While he has only just shown that he could be an impact pitcher, Aaron Nola is still the best value in this group. Nola might have the lightest resume of all of the pitchers in the third tier of our rankings, but he is also the youngest in the group and flashes 10 strikeout per nine potential. While his career 3.94 ERA in 356 2/3 innings is not too attractive, he does have a 3.20 FIP over the last two seasons and posted a 1.20 WHIP last season. There is a lot of upside for the former first round pick, even if he does not have win potential in Philadelphia.

Tier 4

Dallas Keuchel, Jose Quintana, Rich Hill, Alex Wood, Masahiro Tanaka, Lance McCullers, Kyle Hendricks, Gerrit Cole

As we move to a group that is better suited for the lower tier of SP2 and, more comfortably, SP3, this list is headlined by a former Cy Young award winner in Dallas Keuchel. While this group is teeming with potential, Keuchel is the best pitcher, even though injuries saw his 2017 successes cut short. In fact, three of the starting pitchers from the World Champion Astros reside in this tier, while two of the pitchers from the runner's up Dodgers (Rich Hill and Alex Wood) are found in this group. Kyle Hendricks and Jose Quintana each feature from the Cubs, who will help with wins, and Masahiro Tanaka looked like he was turning the corner at the end of the season with the Yankees.

It is cheating a bit to pick a former Cy Young candidate that was just traded to the reigning World Champions, but Gerrit Cole is the best bet to hit value in this group. Cole struggled in 2017, allowing 33 home runs and posting a 4.26 ERA after an injury plagued 2016 season, but he was 19-8 with a 2.60 ERA in 2015. While it may be asking a lot for Cole to regain his 2015 form, he did regain his strikeout form in 2017 (8.8 per nine) and did top 200 innings pitched (203) for the second time in his career. It might be asking a lot of Cole to be an ace at the top of your rotation, but a 200 strikeout pitcher on a team that is projected to lead baseball in wins is something that you should sign up for everyday.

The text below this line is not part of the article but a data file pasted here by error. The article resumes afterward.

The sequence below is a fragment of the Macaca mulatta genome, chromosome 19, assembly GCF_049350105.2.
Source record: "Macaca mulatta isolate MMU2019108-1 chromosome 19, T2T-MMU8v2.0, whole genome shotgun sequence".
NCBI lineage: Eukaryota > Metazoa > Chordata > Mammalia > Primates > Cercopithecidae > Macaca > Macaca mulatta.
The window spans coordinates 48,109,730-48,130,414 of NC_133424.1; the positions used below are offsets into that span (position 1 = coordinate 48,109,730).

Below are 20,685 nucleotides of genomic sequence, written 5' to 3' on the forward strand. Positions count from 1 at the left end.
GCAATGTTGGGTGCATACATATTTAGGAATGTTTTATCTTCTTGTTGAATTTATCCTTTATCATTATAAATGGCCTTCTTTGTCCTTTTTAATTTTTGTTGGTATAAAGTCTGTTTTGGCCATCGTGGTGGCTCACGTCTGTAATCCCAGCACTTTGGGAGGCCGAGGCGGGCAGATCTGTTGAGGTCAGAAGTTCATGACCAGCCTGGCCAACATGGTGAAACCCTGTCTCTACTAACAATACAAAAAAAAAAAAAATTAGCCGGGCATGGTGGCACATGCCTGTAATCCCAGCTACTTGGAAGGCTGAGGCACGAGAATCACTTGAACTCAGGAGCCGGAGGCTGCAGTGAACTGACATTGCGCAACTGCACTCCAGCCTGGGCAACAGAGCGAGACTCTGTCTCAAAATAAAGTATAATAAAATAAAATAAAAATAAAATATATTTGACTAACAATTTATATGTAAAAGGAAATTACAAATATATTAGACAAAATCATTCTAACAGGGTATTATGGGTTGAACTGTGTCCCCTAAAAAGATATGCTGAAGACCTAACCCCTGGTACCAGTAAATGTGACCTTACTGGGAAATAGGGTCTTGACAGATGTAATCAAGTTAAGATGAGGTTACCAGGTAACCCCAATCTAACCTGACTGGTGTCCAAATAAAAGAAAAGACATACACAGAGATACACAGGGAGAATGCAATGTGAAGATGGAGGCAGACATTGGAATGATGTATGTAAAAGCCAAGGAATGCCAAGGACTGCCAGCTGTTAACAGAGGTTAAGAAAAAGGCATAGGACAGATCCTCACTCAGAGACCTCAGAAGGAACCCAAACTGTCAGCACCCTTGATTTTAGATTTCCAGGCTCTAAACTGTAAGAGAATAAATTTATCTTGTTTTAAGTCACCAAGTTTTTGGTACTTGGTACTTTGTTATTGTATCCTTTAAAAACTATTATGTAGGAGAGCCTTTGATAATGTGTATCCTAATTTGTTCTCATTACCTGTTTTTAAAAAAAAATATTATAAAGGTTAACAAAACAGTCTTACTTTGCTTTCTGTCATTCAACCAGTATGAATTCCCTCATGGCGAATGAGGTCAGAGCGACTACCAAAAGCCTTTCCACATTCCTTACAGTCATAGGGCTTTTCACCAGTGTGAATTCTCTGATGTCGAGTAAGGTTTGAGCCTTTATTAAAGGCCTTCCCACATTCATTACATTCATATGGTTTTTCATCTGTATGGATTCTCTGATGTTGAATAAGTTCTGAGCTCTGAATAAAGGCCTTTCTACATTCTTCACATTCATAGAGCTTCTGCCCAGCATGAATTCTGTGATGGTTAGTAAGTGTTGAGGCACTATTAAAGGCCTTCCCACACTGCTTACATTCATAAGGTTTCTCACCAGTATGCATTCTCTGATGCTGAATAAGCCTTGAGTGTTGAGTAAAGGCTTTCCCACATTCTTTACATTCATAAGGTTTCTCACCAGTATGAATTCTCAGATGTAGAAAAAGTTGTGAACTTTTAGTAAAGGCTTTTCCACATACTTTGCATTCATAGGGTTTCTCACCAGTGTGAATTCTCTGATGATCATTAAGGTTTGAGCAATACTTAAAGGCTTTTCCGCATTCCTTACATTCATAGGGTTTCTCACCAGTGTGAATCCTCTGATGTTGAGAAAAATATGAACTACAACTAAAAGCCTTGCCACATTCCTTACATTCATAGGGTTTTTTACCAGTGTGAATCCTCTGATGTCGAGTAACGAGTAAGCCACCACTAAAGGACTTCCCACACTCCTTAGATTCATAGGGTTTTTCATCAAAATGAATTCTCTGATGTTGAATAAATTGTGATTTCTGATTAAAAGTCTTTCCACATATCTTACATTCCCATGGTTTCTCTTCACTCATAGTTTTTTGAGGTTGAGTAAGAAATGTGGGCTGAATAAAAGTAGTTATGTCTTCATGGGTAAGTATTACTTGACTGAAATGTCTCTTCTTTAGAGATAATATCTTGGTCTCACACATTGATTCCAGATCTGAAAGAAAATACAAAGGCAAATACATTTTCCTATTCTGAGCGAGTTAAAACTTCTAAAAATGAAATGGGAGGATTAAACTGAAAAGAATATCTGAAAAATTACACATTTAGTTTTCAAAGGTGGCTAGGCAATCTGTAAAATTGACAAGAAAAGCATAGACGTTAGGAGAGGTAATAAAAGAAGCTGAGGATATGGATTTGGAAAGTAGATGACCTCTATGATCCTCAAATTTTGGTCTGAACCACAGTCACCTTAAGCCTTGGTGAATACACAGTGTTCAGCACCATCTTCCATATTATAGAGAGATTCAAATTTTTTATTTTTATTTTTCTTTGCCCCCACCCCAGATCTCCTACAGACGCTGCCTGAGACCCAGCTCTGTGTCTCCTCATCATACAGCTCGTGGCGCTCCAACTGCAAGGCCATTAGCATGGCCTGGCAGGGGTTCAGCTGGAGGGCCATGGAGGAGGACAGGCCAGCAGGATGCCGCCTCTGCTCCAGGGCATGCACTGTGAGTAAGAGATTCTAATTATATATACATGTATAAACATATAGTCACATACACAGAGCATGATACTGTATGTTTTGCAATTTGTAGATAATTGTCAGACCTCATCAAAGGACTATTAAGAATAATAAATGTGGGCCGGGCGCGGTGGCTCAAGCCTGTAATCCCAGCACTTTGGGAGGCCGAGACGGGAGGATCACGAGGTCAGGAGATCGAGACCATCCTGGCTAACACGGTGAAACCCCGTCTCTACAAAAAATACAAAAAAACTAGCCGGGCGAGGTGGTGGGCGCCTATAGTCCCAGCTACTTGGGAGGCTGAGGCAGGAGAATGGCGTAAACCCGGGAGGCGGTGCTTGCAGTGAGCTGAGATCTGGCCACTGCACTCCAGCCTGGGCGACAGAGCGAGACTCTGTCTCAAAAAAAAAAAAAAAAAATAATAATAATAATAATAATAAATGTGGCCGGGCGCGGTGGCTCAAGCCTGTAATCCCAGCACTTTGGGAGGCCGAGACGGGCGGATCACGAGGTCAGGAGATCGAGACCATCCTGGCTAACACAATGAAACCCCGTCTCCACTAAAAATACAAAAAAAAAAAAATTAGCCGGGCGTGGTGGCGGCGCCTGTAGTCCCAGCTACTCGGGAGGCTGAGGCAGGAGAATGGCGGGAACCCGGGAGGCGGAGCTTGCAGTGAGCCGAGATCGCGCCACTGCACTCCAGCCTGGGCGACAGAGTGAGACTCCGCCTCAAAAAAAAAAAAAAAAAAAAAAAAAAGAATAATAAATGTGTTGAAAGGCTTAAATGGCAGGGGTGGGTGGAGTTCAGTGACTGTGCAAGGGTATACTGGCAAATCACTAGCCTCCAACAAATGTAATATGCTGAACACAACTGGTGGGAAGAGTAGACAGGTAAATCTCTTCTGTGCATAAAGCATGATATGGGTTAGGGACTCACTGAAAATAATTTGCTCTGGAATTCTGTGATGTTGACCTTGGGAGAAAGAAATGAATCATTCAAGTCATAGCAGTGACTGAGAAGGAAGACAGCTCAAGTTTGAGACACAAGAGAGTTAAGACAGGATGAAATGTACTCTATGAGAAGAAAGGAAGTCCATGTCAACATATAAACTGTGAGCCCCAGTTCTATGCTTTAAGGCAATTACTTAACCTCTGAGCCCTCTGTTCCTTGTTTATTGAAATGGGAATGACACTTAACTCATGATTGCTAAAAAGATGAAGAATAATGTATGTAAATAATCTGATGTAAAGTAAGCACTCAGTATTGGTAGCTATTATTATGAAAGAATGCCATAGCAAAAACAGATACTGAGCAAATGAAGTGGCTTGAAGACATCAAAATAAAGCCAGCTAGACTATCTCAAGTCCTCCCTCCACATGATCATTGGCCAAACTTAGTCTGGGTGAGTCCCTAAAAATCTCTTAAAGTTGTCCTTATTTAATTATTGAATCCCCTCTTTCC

Tier 5

Jon Lester, Jose Berrios, Marcus Stroman, David Price, Sonny Gray, Danny Duffy, Shohei Ohtani, Luis Castillo, Zack Godley

As we move to the middle of the pitcher rankings, there are a good amount of high upside pitchers, as well as two veterans that have put up good numbers in the past. This is also the point where we get to Shohei Ohtani, who is only listed as a starting pitcher on this list, even though CBS Fantasy will count Ohtani's hitting and pitching statistics as one player. The Angels will hope that Ohtani pitches as well in the states as he did in Japan, but he is just one of a few strikeout pitchers in this group.

A 2017 Rookie of The Year candidate that has huge strikeout potential and command of three pitches? Give me Jose Berrios all day as an SP3. While Nola appears on this list as a good player to own in Tier 3, Berrios could have similar potential in Tier 5 coming off of a 2017 season where he struck out 8.6 batters per nine. Walks are an issue for Berrios, 83 in 204 career innings, but he only allowed 131 hits in 145 2/3 innings last season, keeping his WHIP at a respectable 1.23. He needs to pitch a full season before you can be totally sure about him, and he only topped six innings pitched in one September appearance, but pitching in a pitcher's park like Target Field will only help the 23-year-old.